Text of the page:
# Not another calendar reform

By Hal Canary, 2007-10-26 16:45:39 (link)
#new-standards

A proposal for a better calendar. (If we didn't have the Gregorian calendar already and wanted to start from scratch.)

```No      Name            Days
--      ----            ----
01      January         30
02      February        31
03      March           30
04      April           31
05      May             30
06      June            31
07      July            30
08      August          31
09      September       30
10      October         31
11      November        30
12      December        30 or 31
```

This would space out the months more equitably. Almost all two-month periods would be exactly 61 days, the exception being December in non-leap years.

I would define January 1 to be the day after the Winter Solstice (at a fixed zero meridian). So all dates would be around ten days off from the Gregorain calendar.

As a result of this rule there would be around 8 leap days every 33 years, similar to how the Iranian/Persian/Jalālī Calendar works.

* * *

Of course the final calendar we will all come to accept millennia from now will probably simply be TAI with picosecond precision, expressed as a number of seconds since some fixed instant. Then calculating intervals become trivially simple, and we will just ignore where the sun is.

* * *

Additional, optional rules to make this a perpetual calendar: January 1 is always a Saturday. Then on 365-day years, you would get two Saturdays in a row:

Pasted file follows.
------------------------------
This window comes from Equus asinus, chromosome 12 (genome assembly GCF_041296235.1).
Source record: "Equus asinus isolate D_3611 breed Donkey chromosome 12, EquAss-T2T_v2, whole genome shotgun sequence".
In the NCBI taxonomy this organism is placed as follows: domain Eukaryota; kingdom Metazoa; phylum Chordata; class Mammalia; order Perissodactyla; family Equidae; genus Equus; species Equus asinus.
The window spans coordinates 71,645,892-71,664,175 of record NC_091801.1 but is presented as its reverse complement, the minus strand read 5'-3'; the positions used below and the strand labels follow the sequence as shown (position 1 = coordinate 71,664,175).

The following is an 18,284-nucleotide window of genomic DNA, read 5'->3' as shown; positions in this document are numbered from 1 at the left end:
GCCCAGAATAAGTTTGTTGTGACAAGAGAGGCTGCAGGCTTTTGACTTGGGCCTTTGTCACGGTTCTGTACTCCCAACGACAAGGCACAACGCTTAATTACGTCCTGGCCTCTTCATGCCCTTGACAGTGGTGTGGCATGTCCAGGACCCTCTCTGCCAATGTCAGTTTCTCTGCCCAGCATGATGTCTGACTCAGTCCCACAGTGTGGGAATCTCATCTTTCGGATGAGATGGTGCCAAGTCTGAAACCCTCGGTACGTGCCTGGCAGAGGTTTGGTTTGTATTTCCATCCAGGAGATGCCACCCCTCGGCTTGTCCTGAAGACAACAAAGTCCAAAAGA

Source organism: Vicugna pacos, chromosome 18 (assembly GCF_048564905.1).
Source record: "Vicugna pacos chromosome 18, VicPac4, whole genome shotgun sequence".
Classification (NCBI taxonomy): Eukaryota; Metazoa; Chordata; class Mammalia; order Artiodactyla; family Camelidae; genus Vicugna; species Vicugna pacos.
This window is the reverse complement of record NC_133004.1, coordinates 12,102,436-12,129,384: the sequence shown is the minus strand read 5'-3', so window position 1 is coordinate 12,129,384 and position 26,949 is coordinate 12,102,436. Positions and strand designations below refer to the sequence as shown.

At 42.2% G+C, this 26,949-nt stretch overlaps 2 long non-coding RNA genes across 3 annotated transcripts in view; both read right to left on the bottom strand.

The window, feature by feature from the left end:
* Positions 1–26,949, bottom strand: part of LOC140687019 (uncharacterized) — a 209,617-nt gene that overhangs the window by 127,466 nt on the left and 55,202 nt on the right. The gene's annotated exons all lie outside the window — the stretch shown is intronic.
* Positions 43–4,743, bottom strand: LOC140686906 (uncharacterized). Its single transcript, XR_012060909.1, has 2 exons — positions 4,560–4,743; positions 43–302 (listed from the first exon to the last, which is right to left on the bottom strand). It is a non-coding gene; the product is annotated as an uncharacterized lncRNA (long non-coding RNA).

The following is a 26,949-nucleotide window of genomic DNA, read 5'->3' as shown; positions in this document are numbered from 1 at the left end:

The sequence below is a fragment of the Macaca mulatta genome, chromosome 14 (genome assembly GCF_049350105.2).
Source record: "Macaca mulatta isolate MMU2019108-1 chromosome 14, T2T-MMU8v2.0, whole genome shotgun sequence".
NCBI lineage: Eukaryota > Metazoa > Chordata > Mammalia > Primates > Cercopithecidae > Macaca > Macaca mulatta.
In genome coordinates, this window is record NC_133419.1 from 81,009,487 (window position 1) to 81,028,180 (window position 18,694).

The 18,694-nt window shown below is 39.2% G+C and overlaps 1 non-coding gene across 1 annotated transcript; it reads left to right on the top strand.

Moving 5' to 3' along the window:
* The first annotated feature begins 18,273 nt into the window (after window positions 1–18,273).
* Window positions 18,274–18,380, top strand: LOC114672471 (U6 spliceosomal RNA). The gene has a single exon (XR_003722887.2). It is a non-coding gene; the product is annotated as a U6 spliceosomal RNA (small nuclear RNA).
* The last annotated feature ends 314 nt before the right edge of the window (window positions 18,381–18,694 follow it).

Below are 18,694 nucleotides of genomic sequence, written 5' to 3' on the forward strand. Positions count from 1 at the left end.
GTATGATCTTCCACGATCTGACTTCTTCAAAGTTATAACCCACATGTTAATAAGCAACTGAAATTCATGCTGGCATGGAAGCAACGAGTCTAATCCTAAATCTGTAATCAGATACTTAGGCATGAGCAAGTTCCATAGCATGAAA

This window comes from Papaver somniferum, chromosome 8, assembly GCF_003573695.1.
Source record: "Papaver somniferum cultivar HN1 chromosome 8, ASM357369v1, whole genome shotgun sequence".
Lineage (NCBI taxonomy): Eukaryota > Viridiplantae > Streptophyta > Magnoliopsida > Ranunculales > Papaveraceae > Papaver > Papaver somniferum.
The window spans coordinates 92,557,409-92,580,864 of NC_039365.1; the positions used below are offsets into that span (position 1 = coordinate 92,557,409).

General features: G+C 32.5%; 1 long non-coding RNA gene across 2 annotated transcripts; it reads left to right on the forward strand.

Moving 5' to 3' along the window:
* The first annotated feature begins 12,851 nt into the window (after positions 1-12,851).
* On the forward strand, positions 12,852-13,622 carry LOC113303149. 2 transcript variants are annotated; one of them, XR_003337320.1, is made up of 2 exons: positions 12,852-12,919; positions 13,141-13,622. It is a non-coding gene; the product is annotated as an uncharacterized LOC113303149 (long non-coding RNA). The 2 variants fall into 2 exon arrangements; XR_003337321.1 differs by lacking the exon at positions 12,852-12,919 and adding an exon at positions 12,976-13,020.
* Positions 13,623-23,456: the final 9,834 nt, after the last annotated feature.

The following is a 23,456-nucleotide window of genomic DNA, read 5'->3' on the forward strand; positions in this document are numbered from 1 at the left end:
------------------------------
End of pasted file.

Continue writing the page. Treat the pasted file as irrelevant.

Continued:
```12-29 12-30 | 01-01 01-02 01-03
Fri   Sat  |  Sat   Sun   Mon```

Or a double weekend on leap years:

```12-29 12-30 12-31 | 01-01 01-02 01-03
Fri   Sat   Sun  |  Sat   Sun   Mon```

* * *

Note that one could make the existing Gregorian Calendar into a perpetual calendar by defining March 1 as always a Saturday.

```02-27 02-28 | 03-01 03-02 03-03
Fri   Sat  |  Sat   Sun   Mon```
```02-27 02-28 02-29 | 03-01 03-02 03-03
Fri   Sat   Sun  |  Sat   Sun   Mon```

* * *

UPDATE 2008-10-25: Here's very simple python code to give the month, day, and week, given the day of year.

```# returns (month, day-of-month, weekday)
# given day-of-year
def dayandmonth(yday):
assert (yday > 0) and (yday < 367)
da = ((yday - 1) % 61) + 1
mo = (((yday - 1) // 61 ) * 2) + 1
if (da > 30):
da = da - 30
mo = mo + 1
wd = (yday - 1) % 7 +1
return (mo, da, wd)
```

And a leap year function:

```# offset is determined by solar
# observations at the reference
# longitude
def isleapyear(y):
offset = 2
y = (y + offset) % 33
if (y != 32) and ((y % 4) == 0):
return True
else:
return False```

Every 10,000 years, the offset may need to be changed. After 100,000 years, a new algorithm will likely be necessary

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